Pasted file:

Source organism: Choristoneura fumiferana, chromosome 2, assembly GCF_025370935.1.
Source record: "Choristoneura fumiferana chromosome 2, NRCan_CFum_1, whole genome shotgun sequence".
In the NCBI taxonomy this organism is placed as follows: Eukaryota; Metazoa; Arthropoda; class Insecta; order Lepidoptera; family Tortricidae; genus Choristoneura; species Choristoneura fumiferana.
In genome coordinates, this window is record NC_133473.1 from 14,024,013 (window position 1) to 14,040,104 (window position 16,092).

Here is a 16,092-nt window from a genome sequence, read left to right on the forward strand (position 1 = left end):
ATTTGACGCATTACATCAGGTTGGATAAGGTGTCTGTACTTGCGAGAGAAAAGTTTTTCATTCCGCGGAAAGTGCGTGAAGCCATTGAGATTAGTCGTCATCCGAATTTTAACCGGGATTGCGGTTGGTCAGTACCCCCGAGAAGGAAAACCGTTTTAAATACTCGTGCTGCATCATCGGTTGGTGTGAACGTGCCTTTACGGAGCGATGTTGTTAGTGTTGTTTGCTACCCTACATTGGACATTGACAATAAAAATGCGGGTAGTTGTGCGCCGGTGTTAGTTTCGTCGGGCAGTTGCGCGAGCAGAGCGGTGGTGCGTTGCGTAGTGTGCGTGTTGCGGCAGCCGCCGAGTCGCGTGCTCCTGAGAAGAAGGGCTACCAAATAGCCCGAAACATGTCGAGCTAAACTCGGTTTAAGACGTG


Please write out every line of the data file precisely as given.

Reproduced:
Source organism: Choristoneura fumiferana, chromosome 2, assembly GCF_025370935.1.
Source record: "Choristoneura fumiferana chromosome 2, NRCan_CFum_1, whole genome shotgun sequence".
In the NCBI taxonomy this organism is placed as follows: Eukaryota; Metazoa; Arthropoda; class Insecta; order Lepidoptera; family Tortricidae; genus Choristoneura; species Choristoneura fumiferana.
In genome coordinates, this window is record NC_133473.1 from 14,024,013 (window position 1) to 14,040,104 (window position 16,092).

Here is a 16,092-nt window from a genome sequence, read left to right on the forward strand (position 1 = left end):
ATTTGACGCATTACATCAGGTTGGATAAGGTGTCTGTACTTGCGAGAGAAAAGTTTTTCATTCCGCGGAAAGTGCGTGAAGCCATTGAGATTAGTCGTCATCCGAATTTTAACCGGGATTGCGGTTGGTCAGTACCCCCGAGAAGGAAAACCGTTTTAAATACTCGTGCTGCATCATCGGTTGGTGTGAACGTGCCTTTACGGAGCGATGTTGTTAGTGTTGTTTGCTACCCTACATTGGACATTGACAATAAAAATGCGGGTAGTTGTGCGCCGGTGTTAGTTTCGTCGGGCAGTTGCGCGAGCAGAGCGGTGGTGCGTTGCGTAGTGTGCGTGTTGCGGCAGCCGCCGAGTCGCGTGCTCCTGAGAAGAAGGGCTACCAAATAGCCCGAAACATGTCGAGCTAAACTCGGTTTAAGACGTG